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Mr. Toads: trail of the century

Down the steep slopes riders fly, kicking up dust as they go by.

It’s a popular trail on Lake Tahoe’s south shore; to die-hard mountain bikers it’s certainly no bore.

But into a nearby creek the earth erodes; sediment is deposited by loads and loads.



Everyone agrees something needs to be done, but no one wants to take away the riders’ fun.

At last, all feeble attempts at poetry aside, the U.S. Forest Service is fixing and rerouting Mr. Toad’s Wild Ride.



“The trail has significantly deteriorated and is causing erosion into Saxon Creek,” said Garrett Villanueva, civil engineering technician for the Lake Tahoe Basin Management Unit. “The Natural Resources Department and Engineering and Recreation departments are all contributing to this project to curb the erosion problem and enhance the recreation experience. We’re trying to address the concerns of the users to keep it a really cool ride.”

The 7-mile Saxon Creek Trail, as the Forest Service refers to it, was created long ago by cows moving through the woods. Running from the Tahoe Rim Trail to Saxon Creek Road off Oneidas Street, it has evolved into a mountain bike trail known locally and nationally as Mr. Toad’s Wild Ride.

However, since mountain biking’s popularity has grown in the last 10 years, the trail now gets more use than it can handle. Officials are concerned about the water quality of Saxon Creek, which can carry sediment downstream and discharge it into Lake Tahoe.

The Forest Service started working on it three weeks ago. Crews plan to narrow parts that have become too wide, reroute parts that go through the stream, take out hazardous turns, restore the retired trail sections to natural conditions, armor creek crossings with rocks and even building bridges in some places.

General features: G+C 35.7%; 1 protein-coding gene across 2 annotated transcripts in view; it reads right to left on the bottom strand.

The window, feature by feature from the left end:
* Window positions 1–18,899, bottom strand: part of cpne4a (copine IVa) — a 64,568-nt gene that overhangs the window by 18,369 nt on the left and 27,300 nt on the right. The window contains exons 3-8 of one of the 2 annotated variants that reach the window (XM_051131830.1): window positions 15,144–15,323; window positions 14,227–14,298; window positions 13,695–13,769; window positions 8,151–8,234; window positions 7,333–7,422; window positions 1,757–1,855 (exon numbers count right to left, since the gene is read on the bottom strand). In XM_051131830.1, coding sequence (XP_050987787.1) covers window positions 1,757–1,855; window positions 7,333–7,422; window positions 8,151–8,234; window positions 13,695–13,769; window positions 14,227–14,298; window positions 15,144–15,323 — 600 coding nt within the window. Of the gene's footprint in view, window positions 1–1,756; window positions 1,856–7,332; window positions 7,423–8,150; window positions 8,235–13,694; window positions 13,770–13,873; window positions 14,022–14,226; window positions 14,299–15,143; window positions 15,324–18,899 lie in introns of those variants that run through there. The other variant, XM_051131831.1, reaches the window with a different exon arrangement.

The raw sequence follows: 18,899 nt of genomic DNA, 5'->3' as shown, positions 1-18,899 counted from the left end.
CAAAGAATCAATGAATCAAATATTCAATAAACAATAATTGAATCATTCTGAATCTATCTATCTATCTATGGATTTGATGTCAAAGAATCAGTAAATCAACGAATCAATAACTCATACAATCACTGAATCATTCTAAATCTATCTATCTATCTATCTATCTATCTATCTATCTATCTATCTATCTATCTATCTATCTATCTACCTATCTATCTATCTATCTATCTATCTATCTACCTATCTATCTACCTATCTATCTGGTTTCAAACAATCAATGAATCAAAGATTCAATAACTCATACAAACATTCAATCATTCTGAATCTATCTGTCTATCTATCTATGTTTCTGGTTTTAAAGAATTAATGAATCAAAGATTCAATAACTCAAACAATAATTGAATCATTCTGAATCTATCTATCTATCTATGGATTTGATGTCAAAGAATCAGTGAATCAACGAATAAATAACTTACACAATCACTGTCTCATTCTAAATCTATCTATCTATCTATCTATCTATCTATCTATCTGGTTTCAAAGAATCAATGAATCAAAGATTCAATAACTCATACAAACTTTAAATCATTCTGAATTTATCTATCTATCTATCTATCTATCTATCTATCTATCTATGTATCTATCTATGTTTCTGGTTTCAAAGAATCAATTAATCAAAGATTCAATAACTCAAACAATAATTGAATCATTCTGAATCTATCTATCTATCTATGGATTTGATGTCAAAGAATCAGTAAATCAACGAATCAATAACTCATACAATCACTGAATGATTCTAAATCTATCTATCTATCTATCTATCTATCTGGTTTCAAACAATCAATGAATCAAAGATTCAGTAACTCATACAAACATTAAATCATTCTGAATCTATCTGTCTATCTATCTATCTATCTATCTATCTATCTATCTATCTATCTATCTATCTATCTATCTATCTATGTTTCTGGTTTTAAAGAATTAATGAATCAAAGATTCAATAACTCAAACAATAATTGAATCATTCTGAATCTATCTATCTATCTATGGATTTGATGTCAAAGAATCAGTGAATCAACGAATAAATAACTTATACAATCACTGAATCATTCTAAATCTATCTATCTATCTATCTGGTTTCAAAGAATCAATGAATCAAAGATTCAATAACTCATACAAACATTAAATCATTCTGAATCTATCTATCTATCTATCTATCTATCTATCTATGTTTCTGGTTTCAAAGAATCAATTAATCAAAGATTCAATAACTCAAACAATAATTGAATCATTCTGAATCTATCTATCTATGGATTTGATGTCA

“I’ve had zero opposition. I’ve had riders go by and say, ‘Right on,'” Villanueva said.

After Tahoe’s Oct. 15 excavation deadline, limited work will continue as long as weather permits. Villanueva hopes to have crews finish the changes next building season.

Gary Bell, owner of Sierra Cycle Works and spokesman for the Tahoe Area Mountain Bicyclists Association, said the work is highly needed.

“We’re excited about it,” he said. “It does need it. That trail sees a lot of use. It’s one of the more popular trails in the area. Some of the sections of the trail weren’t built for the kind of use it’s getting now.”

Bell said mountain bikers have tried to give the trail at least annual maintenance work. Hopefully that much attention won’t be needed after these upgrades.

“I’m trying to create a 100-year trail,” Villanueva said. “That’s what I tell my crew: ‘Try to make something that will still be here in 100 years.'”


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